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Retailers Sing The Blues

A sluggish economy, low consumer confidence, higher energy prices, and stiffer competition have forced the local retail industry to brace for a slump.


April 5, 2001
Copyright © 2001 CARIBBEAN BUSINESS. All Rights Reserved.

This too shall pass: Whether Mother’s Day or Back-to-School, Christmas or next year, no one knows; but there will be an end to the retail blues. And consumers will start to spend again.

It was not a December to remember. After years of double-digit increases topped with record sales in 1998 and 1999, this past Christmas shopping season was a drag.

Indeed, lackluster sales gave local retailers–like their stateside counterparts–no reason to be jolly. It was a bitter-cold shopping season in the tropics. Now with spring almost here, flowers are about to bloom but sales are not.

Sale! Super-Sale! Liquidation-Sale! 50, 60, 70% off! Retailers almost had to give stuff away in January and February to get rid of excess inventory.

From boom to gloom, retail sales in Puerto Rico are down 8% to 15% compared to the same period last year. And experts believe these are conservative figures as many retailers claim to be down by 20% from last year’s numbers. Even retailers located at the one-and-only, thought-unbeatable, Plaza Las Americas are feeling the pinch.

"It’s death," said one retail consultant. "Horrible numbers last Christmas. People are still not going out to shop. Everyone is complaining. Stateside home offices of local tenants are calling to see what is going on in Puerto Rico."

There is no one factor to blame. Stock market fumbling, economic slowdown, government transitions both here and in the U.S., loud grumbling by incoming administrations here and stateside about large government deficits and impending economic disaster, the resulting nosedive in consumer confidence, high gasoline and electricity prices, burgeoning retail space, and increased competition all contribute to the dreary situation.

Announcements of massive layoffs in U.S. and local manufacturing companies aggravate the problem. In the first three months of this year alone, more than 6,000 people in Puerto Rico have been or will be left without jobs due to plant closings, the latest ones hogging headlines being Star-Kist in Mayaguez and Sun-Oil in Yabucoa which combined will leave 2,800 jobless.

But this is just the latest in a string of ongoing layoffs during the past years. In the last five years more than 11,400 jobs have been cut in the local manufacturing industry, from 152,600 people in 1995 to 141,200 in 2000, according to Puerto Rico’s Work & Human Resource Department statistics.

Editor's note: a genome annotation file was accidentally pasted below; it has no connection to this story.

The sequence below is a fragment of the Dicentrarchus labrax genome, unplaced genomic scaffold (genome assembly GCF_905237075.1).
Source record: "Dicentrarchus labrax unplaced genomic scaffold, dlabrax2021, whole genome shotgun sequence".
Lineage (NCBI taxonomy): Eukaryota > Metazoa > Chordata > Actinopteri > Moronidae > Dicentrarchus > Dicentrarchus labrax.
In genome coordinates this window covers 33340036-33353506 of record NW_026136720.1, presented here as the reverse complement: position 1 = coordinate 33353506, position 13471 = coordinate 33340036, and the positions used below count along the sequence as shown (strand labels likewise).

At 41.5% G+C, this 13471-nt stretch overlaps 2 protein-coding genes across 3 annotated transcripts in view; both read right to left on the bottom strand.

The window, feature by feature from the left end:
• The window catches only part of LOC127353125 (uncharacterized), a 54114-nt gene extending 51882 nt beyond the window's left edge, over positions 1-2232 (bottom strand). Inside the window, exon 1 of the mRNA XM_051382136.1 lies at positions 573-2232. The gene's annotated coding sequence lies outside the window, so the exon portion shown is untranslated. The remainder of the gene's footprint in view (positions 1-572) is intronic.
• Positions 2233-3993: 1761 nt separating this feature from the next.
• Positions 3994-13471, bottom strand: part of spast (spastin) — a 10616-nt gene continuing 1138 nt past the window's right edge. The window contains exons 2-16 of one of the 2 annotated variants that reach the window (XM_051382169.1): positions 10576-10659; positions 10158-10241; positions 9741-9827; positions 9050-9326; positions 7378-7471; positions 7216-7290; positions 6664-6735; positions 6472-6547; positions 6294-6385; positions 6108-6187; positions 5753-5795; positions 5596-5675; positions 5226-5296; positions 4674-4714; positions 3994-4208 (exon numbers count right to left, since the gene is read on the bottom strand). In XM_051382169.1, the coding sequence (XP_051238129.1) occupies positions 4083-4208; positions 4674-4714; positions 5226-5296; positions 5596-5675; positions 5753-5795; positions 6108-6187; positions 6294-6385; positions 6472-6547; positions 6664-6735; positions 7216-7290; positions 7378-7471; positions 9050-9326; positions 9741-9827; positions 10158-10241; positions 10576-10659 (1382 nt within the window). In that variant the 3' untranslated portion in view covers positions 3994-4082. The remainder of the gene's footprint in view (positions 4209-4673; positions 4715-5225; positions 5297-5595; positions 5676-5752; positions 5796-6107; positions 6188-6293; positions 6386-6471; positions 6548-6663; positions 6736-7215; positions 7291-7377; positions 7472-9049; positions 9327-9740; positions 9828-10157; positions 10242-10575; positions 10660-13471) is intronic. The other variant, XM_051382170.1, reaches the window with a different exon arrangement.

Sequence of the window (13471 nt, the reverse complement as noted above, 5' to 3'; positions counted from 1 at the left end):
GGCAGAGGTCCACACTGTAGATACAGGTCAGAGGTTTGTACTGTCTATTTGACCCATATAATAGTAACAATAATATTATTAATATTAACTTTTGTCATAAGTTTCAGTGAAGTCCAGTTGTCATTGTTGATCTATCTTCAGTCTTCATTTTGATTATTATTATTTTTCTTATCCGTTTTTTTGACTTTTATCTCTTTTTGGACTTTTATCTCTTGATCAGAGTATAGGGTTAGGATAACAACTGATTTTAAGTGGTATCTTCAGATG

"People are being careful, they are not spending as they did. Many of them are suddenly without jobs, others are scared about their jobs in the future," said a landlord. "Some retailers had gone crazy expanding before the downturn and now the sales aren’t there."

Although many in the retail industry feel the current slump is not a permanent situation, still no one knows for sure when will it end. Industry estimates vary from Mother’s Day in May, to the pre-holiday season in this year’s last quarter. Others don’t see the end of the retail slump until next year. And still others are wondering whether the slump will turn into a full recession. No one really knows. And uncertainty is business’ worst enemy.

"It will probably take one and a half years for sales to start picking up," an industry source said. "To a certain extent, our recovery depends on the revival on the U.S. mainland. Still, there are certain local situations that could tip the balance in either direction."

The industry speaks out

An industry source warns that when it comes to consumer confidence, talk of gloom and doom can become a self-fulfilling prophecy. "If we keep telling people how badly off we are they will respond accordingly," he said. Still, the fact can’t be overlooked.

"There is a slump and I think every retailer is feeling it," said Mary Ann Savarese, vice president of real estate for RD Management, owners and operators of Plaza Centro, Los Colobos, and Plaza Mayor among others. "People are concerned because of the situation in the manufacturing industry. They are also waiting to see what the governor will be able to do and they are slow to go out and spend other than on basic necessities. I think sales are down all over the island, but sales will climb back up."